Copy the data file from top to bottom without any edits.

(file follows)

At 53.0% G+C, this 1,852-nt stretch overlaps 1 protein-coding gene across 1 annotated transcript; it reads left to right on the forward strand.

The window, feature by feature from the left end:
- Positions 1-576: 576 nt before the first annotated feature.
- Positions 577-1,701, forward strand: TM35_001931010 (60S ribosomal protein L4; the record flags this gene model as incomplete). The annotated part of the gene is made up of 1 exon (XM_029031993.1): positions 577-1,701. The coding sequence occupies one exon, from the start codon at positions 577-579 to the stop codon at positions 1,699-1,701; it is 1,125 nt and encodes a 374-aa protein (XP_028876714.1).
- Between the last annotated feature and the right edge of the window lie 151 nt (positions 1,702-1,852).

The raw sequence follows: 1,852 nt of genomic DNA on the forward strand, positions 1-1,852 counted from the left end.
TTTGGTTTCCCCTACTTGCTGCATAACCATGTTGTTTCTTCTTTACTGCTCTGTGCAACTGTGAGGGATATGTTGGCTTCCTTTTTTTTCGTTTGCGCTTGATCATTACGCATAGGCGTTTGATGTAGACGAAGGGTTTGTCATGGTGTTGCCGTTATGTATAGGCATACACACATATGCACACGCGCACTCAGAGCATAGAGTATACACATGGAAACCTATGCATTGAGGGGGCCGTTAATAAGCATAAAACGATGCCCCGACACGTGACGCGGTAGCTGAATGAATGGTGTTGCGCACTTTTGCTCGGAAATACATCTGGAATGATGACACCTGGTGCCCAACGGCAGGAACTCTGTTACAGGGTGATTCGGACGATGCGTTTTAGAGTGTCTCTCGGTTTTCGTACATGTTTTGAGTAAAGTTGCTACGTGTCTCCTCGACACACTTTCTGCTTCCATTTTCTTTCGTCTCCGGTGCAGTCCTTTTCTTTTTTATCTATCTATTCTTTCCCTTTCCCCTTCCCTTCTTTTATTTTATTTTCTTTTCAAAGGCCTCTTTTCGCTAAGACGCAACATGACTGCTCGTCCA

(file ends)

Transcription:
At 53.0% G+C, this 1,852-nt stretch overlaps 1 protein-coding gene across 1 annotated transcript; it reads left to right on the forward strand.

The window, feature by feature from the left end:
- Positions 1-576: 576 nt before the first annotated feature.
- Positions 577-1,701, forward strand: TM35_001931010 (60S ribosomal protein L4; the record flags this gene model as incomplete). The annotated part of the gene is made up of 1 exon (XM_029031993.1): positions 577-1,701. The coding sequence occupies one exon, from the start codon at positions 577-579 to the stop codon at positions 1,699-1,701; it is 1,125 nt and encodes a 374-aa protein (XP_028876714.1).
- Between the last annotated feature and the right edge of the window lie 151 nt (positions 1,702-1,852).

The raw sequence follows: 1,852 nt of genomic DNA on the forward strand, positions 1-1,852 counted from the left end.
TTTGGTTTCCCCTACTTGCTGCATAACCATGTTGTTTCTTCTTTACTGCTCTGTGCAACTGTGAGGGATATGTTGGCTTCCTTTTTTTTCGTTTGCGCTTGATCATTACGCATAGGCGTTTGATGTAGACGAAGGGTTTGTCATGGTGTTGCCGTTATGTATAGGCATACACACATATGCACACGCGCACTCAGAGCATAGAGTATACACATGGAAACCTATGCATTGAGGGGGCCGTTAATAAGCATAAAACGATGCCCCGACACGTGACGCGGTAGCTGAATGAATGGTGTTGCGCACTTTTGCTCGGAAATACATCTGGAATGATGACACCTGGTGCCCAACGGCAGGAACTCTGTTACAGGGTGATTCGGACGATGCGTTTTAGAGTGTCTCTCGGTTTTCGTACATGTTTTGAGTAAAGTTGCTACGTGTCTCCTCGACACACTTTCTGCTTCCATTTTCTTTCGTCTCCGGTGCAGTCCTTTTCTTTTTTATCTATCTATTCTTTCCCTTTCCCCTTCCCTTCTTTTATTTTATTTTCTTTTCAAAGGCCTCTTTTCGCTAAGACGCAACATGACTGCTCGTCCA